An estimated 3 million Venezuelans have fled their country in recent years. According to their refugee laws, most Latin American countries ought to recognize these Venezuelan migrants as refugees. Yet they have been reluctant to do so.
The region developed one of the world’s most advanced approaches to refugees in a 1984 declaration in Cartagena, Colombia. Going beyond the 1951 United Nations Refugee Convention, the Cartagena Declaration defines refugees as people who flee their country “because their lives, security or freedom have been threatened by generalized violence, foreign aggression, internal conflicts, massive violation of human rights or other circumstances which have seriously disturbed public order.”
The Cartagena definition, then, not only focuses on the well-founded fear of being individually persecuted but also includes adverse circumstances that a country may go through that would cause large groups of people to flee.
Argentina, Belize, Bolivia, Brazil, Chile, Colombia, Ecuador, El Salvador, Guatemala, Honduras, Mexico, Nicaragua, Paraguay, Peru and Uruguay have all included the Cartagena refugee definition in their national refugee legislation.
In private conversations, many officials and representatives of international organizations share the assessment that the forced displacement of Venezuelans falls under the Cartagena definition. Yet the political cost of being the first and potentially only country to recognize this publicly is high. Governments fear this could lead to a further influx of Venezuelans to their countries, putting more stress on already underperforming public services and stirring xenophobic sentiment.
There thus exists an official consensus in the region that Cartagena does not apply to the Venezuelan displacement crisis. “The situation in Venezuela is not as bad yet,” a high-ranking official of Peru’s refugee department declared at an event in Lima on World Refugee Day on June 20.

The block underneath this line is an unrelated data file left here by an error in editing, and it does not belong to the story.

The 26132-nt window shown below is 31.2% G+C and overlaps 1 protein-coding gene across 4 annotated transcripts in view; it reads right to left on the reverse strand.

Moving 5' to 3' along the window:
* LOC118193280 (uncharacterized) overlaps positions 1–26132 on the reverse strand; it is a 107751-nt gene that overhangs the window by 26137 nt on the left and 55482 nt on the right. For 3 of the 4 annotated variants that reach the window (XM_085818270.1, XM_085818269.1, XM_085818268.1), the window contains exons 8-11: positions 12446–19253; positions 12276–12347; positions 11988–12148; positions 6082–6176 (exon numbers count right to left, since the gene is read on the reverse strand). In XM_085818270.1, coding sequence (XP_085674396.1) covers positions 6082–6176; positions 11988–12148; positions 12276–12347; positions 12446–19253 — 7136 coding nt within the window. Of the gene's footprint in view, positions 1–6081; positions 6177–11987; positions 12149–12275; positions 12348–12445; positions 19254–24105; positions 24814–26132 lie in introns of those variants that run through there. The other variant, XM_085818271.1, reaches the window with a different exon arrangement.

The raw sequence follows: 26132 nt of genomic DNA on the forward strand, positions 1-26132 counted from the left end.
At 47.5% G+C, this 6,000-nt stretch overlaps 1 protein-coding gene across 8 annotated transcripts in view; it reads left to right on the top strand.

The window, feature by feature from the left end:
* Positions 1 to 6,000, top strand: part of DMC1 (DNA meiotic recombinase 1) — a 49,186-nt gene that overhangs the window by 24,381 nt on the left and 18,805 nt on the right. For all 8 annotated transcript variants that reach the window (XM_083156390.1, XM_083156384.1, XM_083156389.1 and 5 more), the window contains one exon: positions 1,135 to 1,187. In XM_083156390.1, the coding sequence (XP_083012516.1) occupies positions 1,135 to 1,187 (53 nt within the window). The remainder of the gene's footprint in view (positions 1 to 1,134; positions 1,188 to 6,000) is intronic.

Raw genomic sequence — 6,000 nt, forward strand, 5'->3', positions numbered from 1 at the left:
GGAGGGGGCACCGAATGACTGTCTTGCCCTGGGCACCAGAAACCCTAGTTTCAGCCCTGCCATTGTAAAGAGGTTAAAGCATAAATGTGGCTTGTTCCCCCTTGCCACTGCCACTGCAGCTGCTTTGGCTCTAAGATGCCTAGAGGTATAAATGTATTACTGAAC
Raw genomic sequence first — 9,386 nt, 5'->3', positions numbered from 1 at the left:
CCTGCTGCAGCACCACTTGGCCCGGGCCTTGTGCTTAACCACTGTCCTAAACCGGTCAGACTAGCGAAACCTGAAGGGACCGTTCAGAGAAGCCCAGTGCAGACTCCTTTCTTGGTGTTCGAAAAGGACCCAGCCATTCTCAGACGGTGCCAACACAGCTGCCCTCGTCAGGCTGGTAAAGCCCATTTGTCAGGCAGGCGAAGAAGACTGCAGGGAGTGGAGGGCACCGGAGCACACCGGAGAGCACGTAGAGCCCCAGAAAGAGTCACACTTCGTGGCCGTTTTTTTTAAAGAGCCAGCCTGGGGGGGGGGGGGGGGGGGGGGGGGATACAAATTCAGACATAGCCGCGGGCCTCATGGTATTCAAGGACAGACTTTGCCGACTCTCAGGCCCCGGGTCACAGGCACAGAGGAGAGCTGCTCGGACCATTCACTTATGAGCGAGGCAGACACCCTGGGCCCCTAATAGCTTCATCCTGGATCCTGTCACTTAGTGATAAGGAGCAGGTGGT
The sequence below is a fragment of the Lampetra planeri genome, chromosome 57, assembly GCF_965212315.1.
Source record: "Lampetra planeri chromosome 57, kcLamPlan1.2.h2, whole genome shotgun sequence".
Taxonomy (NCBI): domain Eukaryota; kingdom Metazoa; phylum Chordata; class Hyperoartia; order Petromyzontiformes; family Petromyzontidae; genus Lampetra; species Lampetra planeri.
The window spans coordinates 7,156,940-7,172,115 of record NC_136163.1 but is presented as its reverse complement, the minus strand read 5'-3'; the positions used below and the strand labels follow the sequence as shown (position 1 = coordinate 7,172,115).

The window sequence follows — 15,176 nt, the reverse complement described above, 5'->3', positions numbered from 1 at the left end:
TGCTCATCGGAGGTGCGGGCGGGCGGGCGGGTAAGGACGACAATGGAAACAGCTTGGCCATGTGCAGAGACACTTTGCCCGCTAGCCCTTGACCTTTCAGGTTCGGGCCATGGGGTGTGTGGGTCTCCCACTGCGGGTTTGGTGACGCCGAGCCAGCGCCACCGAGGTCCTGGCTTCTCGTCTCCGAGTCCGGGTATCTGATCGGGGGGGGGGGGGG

In private conversations, many officials and representatives of international organizations share the assessment that the forced displacement of Venezuelans falls under the Cartagena definition.
Somewhat surprisingly, only a small fraction of Venezuelans have filed asylum claims. Many do not know that they can apply for asylum, while others do not want to be recognized as refugees because they feel it comes with a stigma attached.
Even so, asylum applications by Venezuelans have almost tripled each year since 2014. Numbers worldwide rose from 3,975 in 2014 to 113,428 in 2017. In 2018, 126,998 Venezuelans had applied for asylum in Peru by mid-June, 72,722 in the U.S. by the end of June and 57,575 in Brazil by the end of July, according to the latest data compiled by UNHCR.
However, Latin American governments are processing only a small number of applications. For example, from 2014 to 2017, Peru decided only 971 cases, accepting 239 and rejecting 548. The large number of claims left pending – whether through lack of capacity, deliberate policy or both – leaves Venezuelans without adequate protection.
The low levels of refugee recognition come despite Venezuela’s socioeconomic, political and humanitarian crisis meeting three of the Cartagena criteria: generalized violence, massive violation of human rights and other circumstances that have seriously disturbed public order.